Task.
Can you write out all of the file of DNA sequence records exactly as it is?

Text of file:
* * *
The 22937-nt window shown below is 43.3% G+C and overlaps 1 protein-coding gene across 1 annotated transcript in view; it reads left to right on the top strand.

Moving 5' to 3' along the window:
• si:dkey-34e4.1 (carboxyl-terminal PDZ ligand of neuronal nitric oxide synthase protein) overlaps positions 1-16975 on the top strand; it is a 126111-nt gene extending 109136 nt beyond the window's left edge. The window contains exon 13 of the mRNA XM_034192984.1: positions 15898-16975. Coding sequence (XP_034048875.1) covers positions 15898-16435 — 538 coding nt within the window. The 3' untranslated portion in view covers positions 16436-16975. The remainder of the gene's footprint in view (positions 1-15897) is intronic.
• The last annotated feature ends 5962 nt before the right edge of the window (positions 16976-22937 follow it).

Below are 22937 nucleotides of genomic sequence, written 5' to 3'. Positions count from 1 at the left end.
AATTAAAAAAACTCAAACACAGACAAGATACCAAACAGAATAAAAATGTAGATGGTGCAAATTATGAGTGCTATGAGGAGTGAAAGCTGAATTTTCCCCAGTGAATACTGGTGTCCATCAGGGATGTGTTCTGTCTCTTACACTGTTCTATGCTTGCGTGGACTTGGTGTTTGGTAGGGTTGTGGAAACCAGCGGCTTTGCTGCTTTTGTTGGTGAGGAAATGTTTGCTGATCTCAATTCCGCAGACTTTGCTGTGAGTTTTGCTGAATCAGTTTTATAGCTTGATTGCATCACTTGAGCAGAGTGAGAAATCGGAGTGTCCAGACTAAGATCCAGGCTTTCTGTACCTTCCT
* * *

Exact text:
The 22937-nt window shown below is 43.3% G+C and overlaps 1 protein-coding gene across 1 annotated transcript in view; it reads left to right on the top strand.

Moving 5' to 3' along the window:
• si:dkey-34e4.1 (carboxyl-terminal PDZ ligand of neuronal nitric oxide synthase protein) overlaps positions 1-16975 on the top strand; it is a 126111-nt gene extending 109136 nt beyond the window's left edge. The window contains exon 13 of the mRNA XM_034192984.1: positions 15898-16975. Coding sequence (XP_034048875.1) covers positions 15898-16435 — 538 coding nt within the window. The 3' untranslated portion in view covers positions 16436-16975. The remainder of the gene's footprint in view (positions 1-15897) is intronic.
• The last annotated feature ends 5962 nt before the right edge of the window (positions 16976-22937 follow it).

Below are 22937 nucleotides of genomic sequence, written 5' to 3'. Positions count from 1 at the left end.
AATTAAAAAAACTCAAACACAGACAAGATACCAAACAGAATAAAAATGTAGATGGTGCAAATTATGAGTGCTATGAGGAGTGAAAGCTGAATTTTCCCCAGTGAATACTGGTGTCCATCAGGGATGTGTTCTGTCTCTTACACTGTTCTATGCTTGCGTGGACTTGGTGTTTGGTAGGGTTGTGGAAACCAGCGGCTTTGCTGCTTTTGTTGGTGAGGAAATGTTTGCTGATCTCAATTCCGCAGACTTTGCTGTGAGTTTTGCTGAATCAGTTTTATAGCTTGATTGCATCACTTGAGCAGAGTGAGAAATCGGAGTGTCCAGACTAAGATCCAGGCTTTCTGTACCTTCCT